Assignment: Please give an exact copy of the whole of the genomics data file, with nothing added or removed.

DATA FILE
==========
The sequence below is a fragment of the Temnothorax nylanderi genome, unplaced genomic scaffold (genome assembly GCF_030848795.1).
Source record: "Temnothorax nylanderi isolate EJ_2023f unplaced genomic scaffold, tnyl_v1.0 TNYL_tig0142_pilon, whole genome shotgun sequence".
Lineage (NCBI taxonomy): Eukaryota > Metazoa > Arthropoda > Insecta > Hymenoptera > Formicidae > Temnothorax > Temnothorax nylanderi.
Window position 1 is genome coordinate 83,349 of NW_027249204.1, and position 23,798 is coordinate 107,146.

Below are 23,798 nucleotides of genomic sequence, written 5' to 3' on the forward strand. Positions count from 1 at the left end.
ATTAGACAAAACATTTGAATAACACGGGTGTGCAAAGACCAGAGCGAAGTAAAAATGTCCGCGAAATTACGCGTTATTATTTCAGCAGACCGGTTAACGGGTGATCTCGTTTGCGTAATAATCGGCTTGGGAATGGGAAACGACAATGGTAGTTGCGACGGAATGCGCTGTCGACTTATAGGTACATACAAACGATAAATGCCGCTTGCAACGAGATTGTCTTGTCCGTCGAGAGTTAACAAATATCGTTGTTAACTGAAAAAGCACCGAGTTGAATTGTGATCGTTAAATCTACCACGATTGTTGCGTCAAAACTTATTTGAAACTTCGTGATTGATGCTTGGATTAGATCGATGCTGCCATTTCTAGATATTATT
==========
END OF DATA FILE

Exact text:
The sequence below is a fragment of the Temnothorax nylanderi genome, unplaced genomic scaffold (genome assembly GCF_030848795.1).
Source record: "Temnothorax nylanderi isolate EJ_2023f unplaced genomic scaffold, tnyl_v1.0 TNYL_tig0142_pilon, whole genome shotgun sequence".
Lineage (NCBI taxonomy): Eukaryota > Metazoa > Arthropoda > Insecta > Hymenoptera > Formicidae > Temnothorax > Temnothorax nylanderi.
Window position 1 is genome coordinate 83,349 of NW_027249204.1, and position 23,798 is coordinate 107,146.

Below are 23,798 nucleotides of genomic sequence, written 5' to 3' on the forward strand. Positions count from 1 at the left end.
ATTAGACAAAACATTTGAATAACACGGGTGTGCAAAGACCAGAGCGAAGTAAAAATGTCCGCGAAATTACGCGTTATTATTTCAGCAGACCGGTTAACGGGTGATCTCGTTTGCGTAATAATCGGCTTGGGAATGGGAAACGACAATGGTAGTTGCGACGGAATGCGCTGTCGACTTATAGGTACATACAAACGATAAATGCCGCTTGCAACGAGATTGTCTTGTCCGTCGAGAGTTAACAAATATCGTTGTTAACTGAAAAAGCACCGAGTTGAATTGTGATCGTTAAATCTACCACGATTGTTGCGTCAAAACTTATTTGAAACTTCGTGATTGATGCTTGGATTAGATCGATGCTGCCATTTCTAGATATTATT